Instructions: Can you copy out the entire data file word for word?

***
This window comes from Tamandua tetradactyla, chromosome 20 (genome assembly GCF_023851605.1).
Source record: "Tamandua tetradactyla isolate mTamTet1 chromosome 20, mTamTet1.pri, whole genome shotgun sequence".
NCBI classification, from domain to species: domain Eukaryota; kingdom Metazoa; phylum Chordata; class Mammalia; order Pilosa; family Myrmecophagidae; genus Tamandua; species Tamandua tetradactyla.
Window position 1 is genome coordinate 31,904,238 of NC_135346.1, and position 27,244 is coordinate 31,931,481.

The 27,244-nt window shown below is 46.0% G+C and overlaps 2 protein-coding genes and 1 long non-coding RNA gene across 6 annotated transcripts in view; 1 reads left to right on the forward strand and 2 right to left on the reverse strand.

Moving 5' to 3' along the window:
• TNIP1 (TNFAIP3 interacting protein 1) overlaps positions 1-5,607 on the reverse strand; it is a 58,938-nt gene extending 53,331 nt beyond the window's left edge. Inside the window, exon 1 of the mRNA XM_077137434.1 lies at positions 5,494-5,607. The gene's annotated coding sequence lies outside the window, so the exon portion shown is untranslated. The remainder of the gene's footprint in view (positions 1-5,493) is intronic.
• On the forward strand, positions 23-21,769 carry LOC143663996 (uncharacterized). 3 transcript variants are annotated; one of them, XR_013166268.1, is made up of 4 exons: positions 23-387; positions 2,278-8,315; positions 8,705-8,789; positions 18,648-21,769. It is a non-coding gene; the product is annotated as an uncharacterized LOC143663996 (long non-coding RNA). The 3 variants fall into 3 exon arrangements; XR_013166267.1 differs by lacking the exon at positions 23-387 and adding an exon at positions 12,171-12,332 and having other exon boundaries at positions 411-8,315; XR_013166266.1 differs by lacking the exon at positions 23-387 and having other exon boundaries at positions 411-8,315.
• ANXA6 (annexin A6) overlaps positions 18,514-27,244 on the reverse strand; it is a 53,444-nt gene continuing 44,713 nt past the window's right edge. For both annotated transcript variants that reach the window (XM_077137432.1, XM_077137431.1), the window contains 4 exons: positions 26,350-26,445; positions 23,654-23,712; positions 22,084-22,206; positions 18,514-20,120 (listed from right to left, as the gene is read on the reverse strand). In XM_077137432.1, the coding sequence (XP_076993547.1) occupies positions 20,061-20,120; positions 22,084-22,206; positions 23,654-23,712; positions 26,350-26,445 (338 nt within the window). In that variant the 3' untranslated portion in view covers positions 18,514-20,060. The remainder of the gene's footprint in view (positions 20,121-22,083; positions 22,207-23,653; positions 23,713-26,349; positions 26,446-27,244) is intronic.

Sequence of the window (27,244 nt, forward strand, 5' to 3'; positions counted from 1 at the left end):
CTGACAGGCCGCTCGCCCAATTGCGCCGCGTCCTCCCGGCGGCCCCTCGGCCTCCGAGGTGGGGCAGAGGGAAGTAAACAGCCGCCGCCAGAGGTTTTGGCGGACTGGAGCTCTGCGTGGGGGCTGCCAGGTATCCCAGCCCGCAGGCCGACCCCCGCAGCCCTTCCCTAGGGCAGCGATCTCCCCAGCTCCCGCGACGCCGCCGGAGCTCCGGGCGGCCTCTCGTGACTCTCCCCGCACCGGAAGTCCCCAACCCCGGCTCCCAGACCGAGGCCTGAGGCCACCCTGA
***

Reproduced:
This window comes from Tamandua tetradactyla, chromosome 20 (genome assembly GCF_023851605.1).
Source record: "Tamandua tetradactyla isolate mTamTet1 chromosome 20, mTamTet1.pri, whole genome shotgun sequence".
NCBI classification, from domain to species: domain Eukaryota; kingdom Metazoa; phylum Chordata; class Mammalia; order Pilosa; family Myrmecophagidae; genus Tamandua; species Tamandua tetradactyla.
Window position 1 is genome coordinate 31,904,238 of NC_135346.1, and position 27,244 is coordinate 31,931,481.

The 27,244-nt window shown below is 46.0% G+C and overlaps 2 protein-coding genes and 1 long non-coding RNA gene across 6 annotated transcripts in view; 1 reads left to right on the forward strand and 2 right to left on the reverse strand.

Moving 5' to 3' along the window:
• TNIP1 (TNFAIP3 interacting protein 1) overlaps positions 1-5,607 on the reverse strand; it is a 58,938-nt gene extending 53,331 nt beyond the window's left edge. Inside the window, exon 1 of the mRNA XM_077137434.1 lies at positions 5,494-5,607. The gene's annotated coding sequence lies outside the window, so the exon portion shown is untranslated. The remainder of the gene's footprint in view (positions 1-5,493) is intronic.
• On the forward strand, positions 23-21,769 carry LOC143663996 (uncharacterized). 3 transcript variants are annotated; one of them, XR_013166268.1, is made up of 4 exons: positions 23-387; positions 2,278-8,315; positions 8,705-8,789; positions 18,648-21,769. It is a non-coding gene; the product is annotated as an uncharacterized LOC143663996 (long non-coding RNA). The 3 variants fall into 3 exon arrangements; XR_013166267.1 differs by lacking the exon at positions 23-387 and adding an exon at positions 12,171-12,332 and having other exon boundaries at positions 411-8,315; XR_013166266.1 differs by lacking the exon at positions 23-387 and having other exon boundaries at positions 411-8,315.
• ANXA6 (annexin A6) overlaps positions 18,514-27,244 on the reverse strand; it is a 53,444-nt gene continuing 44,713 nt past the window's right edge. For both annotated transcript variants that reach the window (XM_077137432.1, XM_077137431.1), the window contains 4 exons: positions 26,350-26,445; positions 23,654-23,712; positions 22,084-22,206; positions 18,514-20,120 (listed from right to left, as the gene is read on the reverse strand). In XM_077137432.1, the coding sequence (XP_076993547.1) occupies positions 20,061-20,120; positions 22,084-22,206; positions 23,654-23,712; positions 26,350-26,445 (338 nt within the window). In that variant the 3' untranslated portion in view covers positions 18,514-20,060. The remainder of the gene's footprint in view (positions 20,121-22,083; positions 22,207-23,653; positions 23,713-26,349; positions 26,446-27,244) is intronic.

Sequence of the window (27,244 nt, forward strand, 5' to 3'; positions counted from 1 at the left end):
CTGACAGGCCGCTCGCCCAATTGCGCCGCGTCCTCCCGGCGGCCCCTCGGCCTCCGAGGTGGGGCAGAGGGAAGTAAACAGCCGCCGCCAGAGGTTTTGGCGGACTGGAGCTCTGCGTGGGGGCTGCCAGGTATCCCAGCCCGCAGGCCGACCCCCGCAGCCCTTCCCTAGGGCAGCGATCTCCCCAGCTCCCGCGACGCCGCCGGAGCTCCGGGCGGCCTCTCGTGACTCTCCCCGCACCGGAAGTCCCCAACCCCGGCTCCCAGACCGAGGCCTGAGGCCACCCTGA